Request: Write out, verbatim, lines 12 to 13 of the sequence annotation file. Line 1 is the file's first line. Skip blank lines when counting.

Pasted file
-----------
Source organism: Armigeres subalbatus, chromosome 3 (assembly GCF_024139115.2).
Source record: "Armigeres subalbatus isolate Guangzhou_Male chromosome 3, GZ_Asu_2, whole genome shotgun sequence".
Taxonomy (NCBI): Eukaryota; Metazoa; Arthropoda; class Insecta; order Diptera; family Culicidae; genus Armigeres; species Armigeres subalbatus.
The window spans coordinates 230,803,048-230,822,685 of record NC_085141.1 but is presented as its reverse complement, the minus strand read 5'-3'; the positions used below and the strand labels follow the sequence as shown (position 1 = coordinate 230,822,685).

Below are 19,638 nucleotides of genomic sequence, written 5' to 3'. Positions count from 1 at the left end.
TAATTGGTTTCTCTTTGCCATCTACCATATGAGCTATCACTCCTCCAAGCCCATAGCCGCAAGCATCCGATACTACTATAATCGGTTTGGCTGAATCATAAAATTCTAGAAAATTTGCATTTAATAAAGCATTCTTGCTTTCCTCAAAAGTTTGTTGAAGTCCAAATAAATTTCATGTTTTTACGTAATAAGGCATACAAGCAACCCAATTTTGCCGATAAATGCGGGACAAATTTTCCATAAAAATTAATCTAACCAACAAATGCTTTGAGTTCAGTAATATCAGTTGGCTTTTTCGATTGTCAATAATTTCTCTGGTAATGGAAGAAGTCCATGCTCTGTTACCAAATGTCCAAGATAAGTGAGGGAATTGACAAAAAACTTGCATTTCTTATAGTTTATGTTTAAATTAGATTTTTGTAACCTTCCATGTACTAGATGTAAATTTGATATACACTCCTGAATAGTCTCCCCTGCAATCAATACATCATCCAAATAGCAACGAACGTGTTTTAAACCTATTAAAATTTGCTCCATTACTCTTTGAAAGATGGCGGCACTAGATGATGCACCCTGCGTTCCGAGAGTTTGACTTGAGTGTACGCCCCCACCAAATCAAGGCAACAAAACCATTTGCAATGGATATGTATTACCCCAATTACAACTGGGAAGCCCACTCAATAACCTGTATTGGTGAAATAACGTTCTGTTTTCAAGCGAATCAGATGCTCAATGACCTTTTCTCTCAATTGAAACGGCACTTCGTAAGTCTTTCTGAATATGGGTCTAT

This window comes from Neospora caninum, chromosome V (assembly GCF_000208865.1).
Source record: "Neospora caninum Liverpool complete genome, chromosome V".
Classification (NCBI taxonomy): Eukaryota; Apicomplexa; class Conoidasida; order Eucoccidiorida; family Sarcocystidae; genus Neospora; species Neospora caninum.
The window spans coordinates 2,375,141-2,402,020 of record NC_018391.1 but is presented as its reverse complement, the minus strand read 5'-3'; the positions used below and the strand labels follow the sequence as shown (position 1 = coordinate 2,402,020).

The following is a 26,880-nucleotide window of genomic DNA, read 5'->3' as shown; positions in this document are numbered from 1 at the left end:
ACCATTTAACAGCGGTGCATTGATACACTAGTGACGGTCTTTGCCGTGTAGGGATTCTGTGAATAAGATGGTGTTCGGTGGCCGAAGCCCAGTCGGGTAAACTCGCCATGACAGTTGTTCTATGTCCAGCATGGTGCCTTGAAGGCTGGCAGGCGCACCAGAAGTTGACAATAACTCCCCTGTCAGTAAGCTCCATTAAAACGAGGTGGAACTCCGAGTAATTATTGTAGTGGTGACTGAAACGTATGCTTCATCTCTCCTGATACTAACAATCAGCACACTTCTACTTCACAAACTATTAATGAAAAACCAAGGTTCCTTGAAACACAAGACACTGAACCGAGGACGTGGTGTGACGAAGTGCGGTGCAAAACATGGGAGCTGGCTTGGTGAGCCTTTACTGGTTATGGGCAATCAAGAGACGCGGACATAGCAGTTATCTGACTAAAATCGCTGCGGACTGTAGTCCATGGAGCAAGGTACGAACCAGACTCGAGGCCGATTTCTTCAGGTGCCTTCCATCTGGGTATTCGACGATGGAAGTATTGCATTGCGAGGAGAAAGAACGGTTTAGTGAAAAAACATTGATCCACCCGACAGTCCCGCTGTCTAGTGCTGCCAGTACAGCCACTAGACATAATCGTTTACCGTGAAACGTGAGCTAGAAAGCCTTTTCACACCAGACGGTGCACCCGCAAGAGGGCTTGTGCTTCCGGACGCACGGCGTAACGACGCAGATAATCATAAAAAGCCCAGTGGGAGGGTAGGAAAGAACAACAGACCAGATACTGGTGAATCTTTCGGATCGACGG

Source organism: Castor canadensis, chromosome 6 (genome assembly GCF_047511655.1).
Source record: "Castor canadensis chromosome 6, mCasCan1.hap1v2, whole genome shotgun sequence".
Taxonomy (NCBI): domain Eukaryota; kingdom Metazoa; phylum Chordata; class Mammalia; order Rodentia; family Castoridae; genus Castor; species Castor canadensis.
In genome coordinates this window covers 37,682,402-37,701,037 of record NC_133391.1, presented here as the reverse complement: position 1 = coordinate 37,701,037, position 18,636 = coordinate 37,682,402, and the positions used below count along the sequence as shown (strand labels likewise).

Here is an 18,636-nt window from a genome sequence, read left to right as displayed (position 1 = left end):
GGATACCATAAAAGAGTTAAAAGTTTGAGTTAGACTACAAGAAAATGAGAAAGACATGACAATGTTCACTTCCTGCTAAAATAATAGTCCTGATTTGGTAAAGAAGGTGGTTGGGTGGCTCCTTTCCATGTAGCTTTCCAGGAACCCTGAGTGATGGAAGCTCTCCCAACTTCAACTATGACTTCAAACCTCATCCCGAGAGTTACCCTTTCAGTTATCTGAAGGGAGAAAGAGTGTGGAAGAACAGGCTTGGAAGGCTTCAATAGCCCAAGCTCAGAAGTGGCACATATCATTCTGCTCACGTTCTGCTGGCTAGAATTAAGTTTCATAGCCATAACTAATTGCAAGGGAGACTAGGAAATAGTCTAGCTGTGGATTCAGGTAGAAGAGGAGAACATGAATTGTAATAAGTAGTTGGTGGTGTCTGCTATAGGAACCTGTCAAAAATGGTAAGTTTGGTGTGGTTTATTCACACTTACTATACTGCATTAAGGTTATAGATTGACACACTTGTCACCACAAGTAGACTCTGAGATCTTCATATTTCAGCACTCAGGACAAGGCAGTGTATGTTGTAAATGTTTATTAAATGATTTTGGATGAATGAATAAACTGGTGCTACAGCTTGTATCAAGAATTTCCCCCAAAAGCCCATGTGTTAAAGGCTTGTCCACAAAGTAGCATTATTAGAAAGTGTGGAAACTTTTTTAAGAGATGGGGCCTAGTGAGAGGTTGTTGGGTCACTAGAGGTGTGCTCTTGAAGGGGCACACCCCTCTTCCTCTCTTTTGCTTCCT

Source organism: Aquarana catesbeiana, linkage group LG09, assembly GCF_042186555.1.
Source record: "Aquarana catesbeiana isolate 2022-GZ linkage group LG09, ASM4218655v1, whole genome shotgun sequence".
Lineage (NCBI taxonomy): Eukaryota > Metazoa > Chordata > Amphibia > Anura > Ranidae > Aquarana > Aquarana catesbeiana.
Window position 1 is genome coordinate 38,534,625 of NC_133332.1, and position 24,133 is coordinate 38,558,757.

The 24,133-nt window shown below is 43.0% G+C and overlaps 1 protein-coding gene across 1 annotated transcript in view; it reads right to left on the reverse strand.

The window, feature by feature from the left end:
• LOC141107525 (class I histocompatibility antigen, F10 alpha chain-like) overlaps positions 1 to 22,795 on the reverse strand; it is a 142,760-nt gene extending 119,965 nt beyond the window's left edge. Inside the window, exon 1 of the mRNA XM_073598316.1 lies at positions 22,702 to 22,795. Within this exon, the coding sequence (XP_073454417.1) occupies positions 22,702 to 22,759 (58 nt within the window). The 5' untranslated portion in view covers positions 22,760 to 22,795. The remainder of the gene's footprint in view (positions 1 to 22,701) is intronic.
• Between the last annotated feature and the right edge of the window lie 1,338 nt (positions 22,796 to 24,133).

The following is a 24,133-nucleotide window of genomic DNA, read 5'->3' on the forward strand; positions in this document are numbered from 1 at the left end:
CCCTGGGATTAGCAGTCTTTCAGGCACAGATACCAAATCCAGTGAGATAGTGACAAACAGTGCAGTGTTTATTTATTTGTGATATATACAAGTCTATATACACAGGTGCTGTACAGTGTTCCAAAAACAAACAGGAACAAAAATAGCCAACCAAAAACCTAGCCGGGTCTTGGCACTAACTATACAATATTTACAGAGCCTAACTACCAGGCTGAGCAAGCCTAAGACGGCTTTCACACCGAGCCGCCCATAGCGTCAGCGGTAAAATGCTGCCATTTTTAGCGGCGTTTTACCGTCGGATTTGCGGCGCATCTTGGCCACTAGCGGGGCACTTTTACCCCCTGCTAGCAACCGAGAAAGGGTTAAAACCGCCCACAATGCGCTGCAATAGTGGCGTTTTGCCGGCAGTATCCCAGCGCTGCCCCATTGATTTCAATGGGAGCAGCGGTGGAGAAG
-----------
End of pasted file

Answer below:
ACCATTTAACAGCGGTGCATTGATACACTAGTGACGGTCTTTGCCGTGTAGGGATTCTGTGAATAAGATGGTGTTCGGTGGCCGAAGCCCAGTCGGGTAAACTCGCCATGACAGTTGTTCTATGTCCAGCATGGTGCCTTGAAGGCTGGCAGGCGCACCAGAAGTTGACAATAACTCCCCTGTCAGTAAGCTCCATTAAAACGAGGTGGAACTCCGAGTAATTATTGTAGTGGTGACTGAAACGTATGCTTCATCTCTCCTGATACTAACAATCAGCACACTTCTACTTCACAAACTATTAATGAAAAACCAAGGTTCCTTGAAACACAAGACACTGAACCGAGGACGTGGTGTGACGAAGTGCGGTGCAAAACATGGGAGCTGGCTTGGTGAGCCTTTACTGGTTATGGGCAATCAAGAGACGCGGACATAGCAGTTATCTGACTAAAATCGCTGCGGACTGTAGTCCATGGAGCAAGGTACGAACCAGACTCGAGGCCGATTTCTTCAGGTGCCTTCCATCTGGGTATTCGACGATGGAAGTATTGCATTGCGAGGAGAAAGAACGGTTTAGTGAAAAAACATTGATCCACCCGACAGTCCCGCTGTCTAGTGCTGCCAGTACAGCCACTAGACATAATCGTTTACCGTGAAACGTGAGCTAGAAAGCCTTTTCACACCAGACGGTGCACCCGCAAGAGGGCTTGTGCTTCCGGACGCACGGCGTAACGACGCAGATAATCATAAAAAGCCCAGTGGGAGGGTAGGAAAGAACAACAGACCAGATACTGGTGAATCTTTCGGATCGACGG

Source organism: Castor canadensis, chromosome 6 (genome assembly GCF_047511655.1).